"those who are considered of little or no value to society"

Since the festival I've been thinking and having discussions about popular people in the "movement" that drew the festival crowd. I can't help but be troubled by the fact that Jesus got crucified for his presentation (and life) of the radical gospel, while some who claim to preach it now get interviews on national radio shows and multiple book deals.

It brought to mind something from a letter I wrote from the road last summer (we passed this out after our talks at the festival):

It was dark when we approached the church, hoping to find shelter there for the night. Rain was coming. We surveyed the church grounds, not finding much, but it was rather late to be looking elsewhere. Then we saw a light in an upstairs window of one of the buildings. We thought we should at least ask permission before laying down, so we rang the bell and waited, a bit nervously. After a few moments we heard movement inside. Then the blinds on the window of the door parted and two eyes peered at us.

"Whaddya want?"

Heather and I looked at each other, then back at the eyes, and didn't know what to do. Did he really expect us to explain our situation shouting through a closed door? Then his fingers appeared, shooing us away. Heather thought she heard him say "We don't have any" as he turned away.

We found another church in time to hide from the fierce storm that blew in that night. But the next morning I thought again about those fingers, shooing us into the dark. That's the experience of nobodies. I remembered reading John Dominic Crossan's commentary on the Beatitudes in a library a few days earlier, and his description of Jesus' followers as "a kingdom of nobodies." Outsiders. Those who are considered of little or no value to society, and so are pushed to the margins. Or simply ignored. Yet among these Jesus found the ones he called "blessed."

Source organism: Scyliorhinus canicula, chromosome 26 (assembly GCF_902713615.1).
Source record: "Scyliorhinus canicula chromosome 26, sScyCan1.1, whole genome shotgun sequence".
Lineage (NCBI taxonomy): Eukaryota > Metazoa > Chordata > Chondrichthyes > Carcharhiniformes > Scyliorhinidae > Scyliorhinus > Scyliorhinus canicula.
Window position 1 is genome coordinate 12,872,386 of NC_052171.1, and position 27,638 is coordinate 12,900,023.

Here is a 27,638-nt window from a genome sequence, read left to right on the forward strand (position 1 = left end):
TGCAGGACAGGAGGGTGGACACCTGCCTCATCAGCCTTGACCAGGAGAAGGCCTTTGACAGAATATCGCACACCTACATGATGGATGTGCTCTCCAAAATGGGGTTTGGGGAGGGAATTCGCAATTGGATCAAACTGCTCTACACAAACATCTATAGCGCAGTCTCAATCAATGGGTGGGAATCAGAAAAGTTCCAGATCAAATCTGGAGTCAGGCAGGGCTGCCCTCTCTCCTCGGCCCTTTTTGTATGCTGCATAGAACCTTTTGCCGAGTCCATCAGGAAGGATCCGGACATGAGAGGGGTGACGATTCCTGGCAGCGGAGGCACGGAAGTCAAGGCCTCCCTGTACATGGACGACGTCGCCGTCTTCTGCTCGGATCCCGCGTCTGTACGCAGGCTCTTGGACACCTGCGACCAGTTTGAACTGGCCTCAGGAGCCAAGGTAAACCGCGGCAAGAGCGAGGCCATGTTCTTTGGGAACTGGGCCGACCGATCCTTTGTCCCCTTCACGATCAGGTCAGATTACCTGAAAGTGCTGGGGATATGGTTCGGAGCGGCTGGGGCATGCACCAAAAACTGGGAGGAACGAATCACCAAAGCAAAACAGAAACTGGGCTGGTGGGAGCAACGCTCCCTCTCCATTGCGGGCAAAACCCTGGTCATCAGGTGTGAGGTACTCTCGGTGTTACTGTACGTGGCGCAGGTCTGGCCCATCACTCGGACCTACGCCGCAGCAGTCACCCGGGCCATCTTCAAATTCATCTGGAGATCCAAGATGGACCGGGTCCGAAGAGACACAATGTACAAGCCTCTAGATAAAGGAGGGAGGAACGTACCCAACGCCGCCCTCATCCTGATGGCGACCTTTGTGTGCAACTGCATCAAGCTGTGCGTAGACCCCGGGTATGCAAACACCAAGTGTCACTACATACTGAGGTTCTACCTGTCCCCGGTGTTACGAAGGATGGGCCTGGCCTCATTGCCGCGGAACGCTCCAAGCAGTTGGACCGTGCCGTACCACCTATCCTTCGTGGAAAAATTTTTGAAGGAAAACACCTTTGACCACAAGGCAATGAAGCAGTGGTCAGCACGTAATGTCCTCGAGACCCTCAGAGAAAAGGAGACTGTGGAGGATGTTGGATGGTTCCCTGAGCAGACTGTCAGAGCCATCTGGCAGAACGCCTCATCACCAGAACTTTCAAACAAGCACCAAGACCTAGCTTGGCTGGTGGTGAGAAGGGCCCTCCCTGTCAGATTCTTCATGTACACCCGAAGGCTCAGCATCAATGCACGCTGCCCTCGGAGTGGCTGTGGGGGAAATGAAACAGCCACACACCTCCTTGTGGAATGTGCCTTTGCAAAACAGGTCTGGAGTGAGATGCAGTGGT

Earlier in our walk, it had been much easier. We were well received and well provided for. I'd noticed a difference from walks in previous years; people seemed more open and welcoming now with Heather along. But that seemed to end with those eyes behind the door that didn't open.

For the next week and a half we weren't invited in. We slept outside night after night. Spent one night in a run-down, overpriced motel room, mostly to get ourselves clean. And there weren't any good conversations with people, either. Those we did meet at churches seemed to see us simply as a homeless couple—a problem. When that happens a lot, it's hard not to think of yourself that way. As a nobody. When everyone seems to be looking at you that way, it's hard not to see yourself as you appear in their eyes.

We both struggled with frustration, and argued more than usual. But it was during this time that I remembered the words of Jesus that had been so important to me in years past: "He who finds his life will lose it, and he who loses his life for my sake will find it." (Mt 10.39)

I had thought of "losing my life" mostly in the sense of letting go of possessions and advantages and ambitions. But now I began to think that a lot of a "life" is its place in society, a good reputation, the acceptance and cooperation of the people around us who have what we need. Being a somebody among those who are somebodies in our social circle. To lose this means not only losing people's help and material support, but also being rejected, ignored, unneeded, losing value in the eyes of the people that seem to make up our whole world. It seems to make us valueless as persons. Nobodies.

Yet Jesus apparently was drawn to society's nobodies, and followed a path that led to becoming a nobody himself, rejected, scorned, mocked. Why?

Struggling with this during those hard days of our walk, I began to wonder if the experience of such rejection is an important part of "finding" our life. Finding our true source of value and purpose and security. Not in popular opinion, or our place in the social order, or our image in the eyes of the many, but in how we appear in God's eyes. We have to choose where we will find ourselves, and the trial of social rejection becomes the place where that choice is forced upon us.